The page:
• If you read ultra-fit magazines when you are exercising, you'll likely feel more anxious and depressed then if you read Oprah or no magazine at all. Take note: the models’ “perfect bodies” are altered to look leaner and more glamorous.

•Women who exercise experience an increase in the hormones that stimulate appetite; men have less of a response. This means women tend to get hungry after exercise and have a harder time with weight reduction than do men. Science finally validates what women have known all along!

• Lightweight rowers commonly get rib stress fractures. In their efforts to maintain a light weight, many women rowers undereat, lose their menstrual period, and end up with low bone mineral density. Even after rowers with menstrual dysfunction retired from their sport, their bone density remained low, suggesting the effects might be irreversible. Light weight athletes should consult with a sports dietitian for professional guidance on how to healthfully lose weight and maintain the low weight. (For a local referral, see www.SCANdpg.org. )

• Athletes with eating disorders are known to over-exercise. If they get admitted into an eating disorders recovery program, they often are not allowed to exercise (for health reasons). This can be very upsetting. Yet, a study with patients with eating disorders who did 10 weeks of supervised strength training as a part of their recovery achieved higher bone mineral density and muscular strength. The exercise generated positive physical and psychological benefits.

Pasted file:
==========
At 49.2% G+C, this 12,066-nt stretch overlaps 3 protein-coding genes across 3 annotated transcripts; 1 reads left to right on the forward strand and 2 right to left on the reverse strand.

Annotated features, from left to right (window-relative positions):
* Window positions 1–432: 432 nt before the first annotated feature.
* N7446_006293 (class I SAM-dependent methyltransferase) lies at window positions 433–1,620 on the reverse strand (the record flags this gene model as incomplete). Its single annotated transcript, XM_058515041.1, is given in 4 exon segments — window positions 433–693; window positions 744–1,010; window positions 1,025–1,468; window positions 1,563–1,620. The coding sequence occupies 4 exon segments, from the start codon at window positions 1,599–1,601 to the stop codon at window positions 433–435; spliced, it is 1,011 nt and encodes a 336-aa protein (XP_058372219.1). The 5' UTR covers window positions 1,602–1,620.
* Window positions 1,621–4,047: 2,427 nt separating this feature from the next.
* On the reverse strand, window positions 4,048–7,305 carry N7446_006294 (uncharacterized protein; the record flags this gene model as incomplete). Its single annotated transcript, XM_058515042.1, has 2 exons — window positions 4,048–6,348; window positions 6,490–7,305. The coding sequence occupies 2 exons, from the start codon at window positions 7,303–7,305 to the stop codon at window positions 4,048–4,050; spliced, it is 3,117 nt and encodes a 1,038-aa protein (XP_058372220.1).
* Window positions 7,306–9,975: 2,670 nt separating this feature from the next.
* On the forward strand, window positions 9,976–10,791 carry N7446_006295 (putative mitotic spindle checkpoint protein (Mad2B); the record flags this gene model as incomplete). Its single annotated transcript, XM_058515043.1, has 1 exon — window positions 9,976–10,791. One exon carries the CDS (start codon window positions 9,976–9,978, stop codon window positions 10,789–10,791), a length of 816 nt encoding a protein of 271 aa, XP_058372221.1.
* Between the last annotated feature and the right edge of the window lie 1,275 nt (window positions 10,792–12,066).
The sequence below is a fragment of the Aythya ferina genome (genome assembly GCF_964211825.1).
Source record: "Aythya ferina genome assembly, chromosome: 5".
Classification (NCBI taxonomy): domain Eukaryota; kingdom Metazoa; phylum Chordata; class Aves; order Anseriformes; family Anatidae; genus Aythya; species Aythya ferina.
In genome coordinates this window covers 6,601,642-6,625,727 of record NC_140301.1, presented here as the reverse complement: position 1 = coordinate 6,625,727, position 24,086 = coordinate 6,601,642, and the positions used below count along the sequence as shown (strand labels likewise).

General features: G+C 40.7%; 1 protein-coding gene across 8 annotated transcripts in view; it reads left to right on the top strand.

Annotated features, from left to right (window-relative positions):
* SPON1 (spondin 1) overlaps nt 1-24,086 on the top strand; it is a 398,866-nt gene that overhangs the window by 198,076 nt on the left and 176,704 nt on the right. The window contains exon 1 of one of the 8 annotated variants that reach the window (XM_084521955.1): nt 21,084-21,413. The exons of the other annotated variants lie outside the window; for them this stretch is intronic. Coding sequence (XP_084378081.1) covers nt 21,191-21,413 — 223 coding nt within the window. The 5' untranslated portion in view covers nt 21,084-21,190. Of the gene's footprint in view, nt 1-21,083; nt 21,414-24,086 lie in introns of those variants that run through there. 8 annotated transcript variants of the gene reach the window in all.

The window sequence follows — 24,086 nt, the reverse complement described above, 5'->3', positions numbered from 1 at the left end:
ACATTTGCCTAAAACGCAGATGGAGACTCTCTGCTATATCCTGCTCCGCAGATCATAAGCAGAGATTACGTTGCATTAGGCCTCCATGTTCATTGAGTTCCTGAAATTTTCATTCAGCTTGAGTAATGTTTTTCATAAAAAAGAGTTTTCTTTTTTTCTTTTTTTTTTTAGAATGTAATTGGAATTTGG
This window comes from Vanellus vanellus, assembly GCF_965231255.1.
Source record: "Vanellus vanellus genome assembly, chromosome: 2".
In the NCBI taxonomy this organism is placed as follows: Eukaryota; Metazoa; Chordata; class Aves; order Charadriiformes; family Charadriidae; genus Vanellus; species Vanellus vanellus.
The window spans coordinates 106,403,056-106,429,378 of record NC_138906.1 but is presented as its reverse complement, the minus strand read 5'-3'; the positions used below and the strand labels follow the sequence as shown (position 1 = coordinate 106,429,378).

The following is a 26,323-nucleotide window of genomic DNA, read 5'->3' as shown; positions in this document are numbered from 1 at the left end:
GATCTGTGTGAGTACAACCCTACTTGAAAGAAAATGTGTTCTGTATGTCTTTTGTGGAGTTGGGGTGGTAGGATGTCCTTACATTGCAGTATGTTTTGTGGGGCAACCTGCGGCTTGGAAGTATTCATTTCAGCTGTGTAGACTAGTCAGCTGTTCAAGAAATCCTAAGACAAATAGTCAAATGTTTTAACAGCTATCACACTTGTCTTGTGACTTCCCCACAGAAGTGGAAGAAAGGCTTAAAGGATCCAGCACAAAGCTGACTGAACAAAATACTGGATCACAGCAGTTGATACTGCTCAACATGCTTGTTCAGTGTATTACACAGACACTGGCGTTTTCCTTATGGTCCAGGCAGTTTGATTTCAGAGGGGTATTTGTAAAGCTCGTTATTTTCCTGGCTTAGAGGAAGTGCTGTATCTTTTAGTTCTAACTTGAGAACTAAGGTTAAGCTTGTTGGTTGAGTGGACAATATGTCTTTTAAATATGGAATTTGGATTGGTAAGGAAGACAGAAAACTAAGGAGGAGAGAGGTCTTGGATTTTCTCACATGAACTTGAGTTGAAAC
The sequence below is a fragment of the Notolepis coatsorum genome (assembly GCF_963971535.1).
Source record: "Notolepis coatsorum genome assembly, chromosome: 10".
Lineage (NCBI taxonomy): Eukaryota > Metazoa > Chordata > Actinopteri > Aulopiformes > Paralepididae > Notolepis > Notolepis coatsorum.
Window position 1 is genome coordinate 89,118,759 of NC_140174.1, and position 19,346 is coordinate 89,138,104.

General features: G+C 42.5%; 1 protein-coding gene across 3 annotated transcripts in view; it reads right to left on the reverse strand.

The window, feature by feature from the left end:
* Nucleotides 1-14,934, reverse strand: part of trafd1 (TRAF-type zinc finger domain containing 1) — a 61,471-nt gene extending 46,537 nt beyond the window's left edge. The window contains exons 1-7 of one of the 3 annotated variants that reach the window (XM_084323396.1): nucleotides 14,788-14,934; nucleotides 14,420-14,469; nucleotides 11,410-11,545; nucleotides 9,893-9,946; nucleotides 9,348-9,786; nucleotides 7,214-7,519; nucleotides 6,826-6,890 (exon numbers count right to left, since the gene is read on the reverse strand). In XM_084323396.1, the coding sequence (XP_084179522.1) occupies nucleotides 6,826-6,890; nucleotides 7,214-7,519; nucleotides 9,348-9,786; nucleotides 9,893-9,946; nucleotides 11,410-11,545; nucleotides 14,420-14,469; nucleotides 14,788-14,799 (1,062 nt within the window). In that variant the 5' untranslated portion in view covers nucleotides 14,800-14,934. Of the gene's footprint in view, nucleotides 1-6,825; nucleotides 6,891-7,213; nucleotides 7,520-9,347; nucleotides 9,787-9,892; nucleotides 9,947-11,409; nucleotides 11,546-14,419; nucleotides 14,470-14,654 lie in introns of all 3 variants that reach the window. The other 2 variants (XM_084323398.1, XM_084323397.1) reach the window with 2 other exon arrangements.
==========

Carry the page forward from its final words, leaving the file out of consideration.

• If you have “healthy genes,” you still need to exercise to be able to gain access to the potential good health you inherited. There’s no slouching when it comes to prolonging life!


Nancy Clark, MS, RD, CSSD (Board Certified Specialist in Sports Dietetics) counsels both casual and competitive athletes in her practice at Healthworks, the premier fitness center in Chestnut Hill MA (617-383-6100). Her NEW 2008 Sports Nutrition Guidebook, Food Guide for Marathoners, and Cyclist’s Food Guide are available via www.nancyclarkrd.com. See also www.sportsnutritionworkshop.com.


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date: July 8, 2008

Nancy Clark

Nancy Clark, MS, RD, an internationally known sports nutritionist and nutrition author, is a registered dietitian (RD) who specializes in nutrition for exercise, health and the nutritional management of eating disorders.

avatarNancy Clark

Nancy Clark, MS, RD, an internationally known sports nutritionist and nutrition author, is a registered dietitian (RD) who specializes in nutrition for exercise, health and the nutritional management of eating disorders.